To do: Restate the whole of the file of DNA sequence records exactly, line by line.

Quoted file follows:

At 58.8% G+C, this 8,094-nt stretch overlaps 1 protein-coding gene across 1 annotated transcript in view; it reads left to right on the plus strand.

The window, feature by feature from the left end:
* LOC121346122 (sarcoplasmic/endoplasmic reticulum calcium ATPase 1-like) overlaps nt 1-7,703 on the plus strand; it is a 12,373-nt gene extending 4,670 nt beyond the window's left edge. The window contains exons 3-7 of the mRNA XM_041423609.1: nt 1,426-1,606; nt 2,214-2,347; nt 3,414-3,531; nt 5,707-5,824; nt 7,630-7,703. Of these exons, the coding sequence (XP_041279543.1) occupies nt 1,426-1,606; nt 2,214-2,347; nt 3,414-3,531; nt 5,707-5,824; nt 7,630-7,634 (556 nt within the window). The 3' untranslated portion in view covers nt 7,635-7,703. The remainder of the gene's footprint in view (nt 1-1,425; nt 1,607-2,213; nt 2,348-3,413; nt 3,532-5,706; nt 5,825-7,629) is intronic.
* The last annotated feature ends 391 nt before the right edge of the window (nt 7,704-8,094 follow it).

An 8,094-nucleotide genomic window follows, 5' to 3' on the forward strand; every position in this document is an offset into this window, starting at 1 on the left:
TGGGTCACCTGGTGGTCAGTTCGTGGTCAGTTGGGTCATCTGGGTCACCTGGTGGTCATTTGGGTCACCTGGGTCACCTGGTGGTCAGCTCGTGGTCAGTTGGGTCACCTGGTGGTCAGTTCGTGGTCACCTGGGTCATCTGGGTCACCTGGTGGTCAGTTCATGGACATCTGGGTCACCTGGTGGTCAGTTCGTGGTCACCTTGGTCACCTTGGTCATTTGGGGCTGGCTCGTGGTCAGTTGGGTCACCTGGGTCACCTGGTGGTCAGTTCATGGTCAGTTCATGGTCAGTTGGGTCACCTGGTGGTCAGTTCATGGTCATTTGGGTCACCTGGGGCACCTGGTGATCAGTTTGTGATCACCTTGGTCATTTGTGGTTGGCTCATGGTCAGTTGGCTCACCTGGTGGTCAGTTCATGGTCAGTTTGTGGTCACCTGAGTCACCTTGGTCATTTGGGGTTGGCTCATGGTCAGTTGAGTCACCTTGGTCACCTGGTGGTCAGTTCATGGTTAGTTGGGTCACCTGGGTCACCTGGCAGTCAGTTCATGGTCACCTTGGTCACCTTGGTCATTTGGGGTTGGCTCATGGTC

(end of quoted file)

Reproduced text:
At 58.8% G+C, this 8,094-nt stretch overlaps 1 protein-coding gene across 1 annotated transcript in view; it reads left to right on the plus strand.

The window, feature by feature from the left end:
* LOC121346122 (sarcoplasmic/endoplasmic reticulum calcium ATPase 1-like) overlaps nt 1-7,703 on the plus strand; it is a 12,373-nt gene extending 4,670 nt beyond the window's left edge. The window contains exons 3-7 of the mRNA XM_041423609.1: nt 1,426-1,606; nt 2,214-2,347; nt 3,414-3,531; nt 5,707-5,824; nt 7,630-7,703. Of these exons, the coding sequence (XP_041279543.1) occupies nt 1,426-1,606; nt 2,214-2,347; nt 3,414-3,531; nt 5,707-5,824; nt 7,630-7,634 (556 nt within the window). The 3' untranslated portion in view covers nt 7,635-7,703. The remainder of the gene's footprint in view (nt 1-1,425; nt 1,607-2,213; nt 2,348-3,413; nt 3,532-5,706; nt 5,825-7,629) is intronic.
* The last annotated feature ends 391 nt before the right edge of the window (nt 7,704-8,094 follow it).

An 8,094-nucleotide genomic window follows, 5' to 3' on the forward strand; every position in this document is an offset into this window, starting at 1 on the left:
TGGGTCACCTGGTGGTCAGTTCGTGGTCAGTTGGGTCATCTGGGTCACCTGGTGGTCATTTGGGTCACCTGGGTCACCTGGTGGTCAGCTCGTGGTCAGTTGGGTCACCTGGTGGTCAGTTCGTGGTCACCTGGGTCATCTGGGTCACCTGGTGGTCAGTTCATGGACATCTGGGTCACCTGGTGGTCAGTTCGTGGTCACCTTGGTCACCTTGGTCATTTGGGGCTGGCTCGTGGTCAGTTGGGTCACCTGGGTCACCTGGTGGTCAGTTCATGGTCAGTTCATGGTCAGTTGGGTCACCTGGTGGTCAGTTCATGGTCATTTGGGTCACCTGGGGCACCTGGTGATCAGTTTGTGATCACCTTGGTCATTTGTGGTTGGCTCATGGTCAGTTGGCTCACCTGGTGGTCAGTTCATGGTCAGTTTGTGGTCACCTGAGTCACCTTGGTCATTTGGGGTTGGCTCATGGTCAGTTGAGTCACCTTGGTCACCTGGTGGTCAGTTCATGGTTAGTTGGGTCACCTGGGTCACCTGGCAGTCAGTTCATGGTCACCTTGGTCACCTTGGTCATTTGGGGTTGGCTCATGGTC